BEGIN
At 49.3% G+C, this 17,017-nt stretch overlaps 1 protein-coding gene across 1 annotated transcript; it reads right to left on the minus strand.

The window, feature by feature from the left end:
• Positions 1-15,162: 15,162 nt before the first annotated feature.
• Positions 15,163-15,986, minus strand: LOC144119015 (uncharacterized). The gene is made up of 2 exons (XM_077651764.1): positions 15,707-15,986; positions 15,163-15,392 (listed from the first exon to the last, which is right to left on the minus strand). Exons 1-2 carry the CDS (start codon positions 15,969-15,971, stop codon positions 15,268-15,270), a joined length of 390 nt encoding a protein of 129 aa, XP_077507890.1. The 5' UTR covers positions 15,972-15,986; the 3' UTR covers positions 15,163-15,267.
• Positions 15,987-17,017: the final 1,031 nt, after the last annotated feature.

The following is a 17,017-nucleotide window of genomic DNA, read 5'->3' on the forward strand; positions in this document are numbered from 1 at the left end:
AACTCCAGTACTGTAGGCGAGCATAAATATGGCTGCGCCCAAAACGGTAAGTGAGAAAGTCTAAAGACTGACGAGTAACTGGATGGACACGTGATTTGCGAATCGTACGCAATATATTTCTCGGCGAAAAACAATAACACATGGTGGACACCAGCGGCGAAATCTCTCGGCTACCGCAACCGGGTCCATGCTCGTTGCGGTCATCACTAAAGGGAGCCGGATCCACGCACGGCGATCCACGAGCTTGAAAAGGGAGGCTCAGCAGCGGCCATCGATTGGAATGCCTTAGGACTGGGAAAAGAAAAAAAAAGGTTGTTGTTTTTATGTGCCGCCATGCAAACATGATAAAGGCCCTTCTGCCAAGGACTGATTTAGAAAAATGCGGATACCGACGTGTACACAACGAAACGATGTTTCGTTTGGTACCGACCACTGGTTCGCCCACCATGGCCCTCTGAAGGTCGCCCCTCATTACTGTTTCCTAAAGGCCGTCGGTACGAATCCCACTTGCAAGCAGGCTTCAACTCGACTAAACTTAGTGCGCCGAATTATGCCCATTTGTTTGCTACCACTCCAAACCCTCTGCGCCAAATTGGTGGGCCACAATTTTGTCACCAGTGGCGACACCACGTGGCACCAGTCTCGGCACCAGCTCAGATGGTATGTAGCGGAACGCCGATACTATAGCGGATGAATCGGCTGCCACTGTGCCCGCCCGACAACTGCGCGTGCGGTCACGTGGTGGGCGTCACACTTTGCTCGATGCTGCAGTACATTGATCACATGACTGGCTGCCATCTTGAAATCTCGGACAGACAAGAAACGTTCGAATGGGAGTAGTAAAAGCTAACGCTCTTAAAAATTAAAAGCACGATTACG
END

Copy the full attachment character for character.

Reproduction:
At 49.3% G+C, this 17,017-nt stretch overlaps 1 protein-coding gene across 1 annotated transcript; it reads right to left on the minus strand.

The window, feature by feature from the left end:
• Positions 1-15,162: 15,162 nt before the first annotated feature.
• Positions 15,163-15,986, minus strand: LOC144119015 (uncharacterized). The gene is made up of 2 exons (XM_077651764.1): positions 15,707-15,986; positions 15,163-15,392 (listed from the first exon to the last, which is right to left on the minus strand). Exons 1-2 carry the CDS (start codon positions 15,969-15,971, stop codon positions 15,268-15,270), a joined length of 390 nt encoding a protein of 129 aa, XP_077507890.1. The 5' UTR covers positions 15,972-15,986; the 3' UTR covers positions 15,163-15,267.
• Positions 15,987-17,017: the final 1,031 nt, after the last annotated feature.

The following is a 17,017-nucleotide window of genomic DNA, read 5'->3' on the forward strand; positions in this document are numbered from 1 at the left end:
AACTCCAGTACTGTAGGCGAGCATAAATATGGCTGCGCCCAAAACGGTAAGTGAGAAAGTCTAAAGACTGACGAGTAACTGGATGGACACGTGATTTGCGAATCGTACGCAATATATTTCTCGGCGAAAAACAATAACACATGGTGGACACCAGCGGCGAAATCTCTCGGCTACCGCAACCGGGTCCATGCTCGTTGCGGTCATCACTAAAGGGAGCCGGATCCACGCACGGCGATCCACGAGCTTGAAAAGGGAGGCTCAGCAGCGGCCATCGATTGGAATGCCTTAGGACTGGGAAAAGAAAAAAAAAGGTTGTTGTTTTTATGTGCCGCCATGCAAACATGATAAAGGCCCTTCTGCCAAGGACTGATTTAGAAAAATGCGGATACCGACGTGTACACAACGAAACGATGTTTCGTTTGGTACCGACCACTGGTTCGCCCACCATGGCCCTCTGAAGGTCGCCCCTCATTACTGTTTCCTAAAGGCCGTCGGTACGAATCCCACTTGCAAGCAGGCTTCAACTCGACTAAACTTAGTGCGCCGAATTATGCCCATTTGTTTGCTACCACTCCAAACCCTCTGCGCCAAATTGGTGGGCCACAATTTTGTCACCAGTGGCGACACCACGTGGCACCAGTCTCGGCACCAGCTCAGATGGTATGTAGCGGAACGCCGATACTATAGCGGATGAATCGGCTGCCACTGTGCCCGCCCGACAACTGCGCGTGCGGTCACGTGGTGGGCGTCACACTTTGCTCGATGCTGCAGTACATTGATCACATGACTGGCTGCCATCTTGAAATCTCGGACAGACAAGAAACGTTCGAATGGGAGTAGTAAAAGCTAACGCTCTTAAAAATTAAAAGCACGATTACG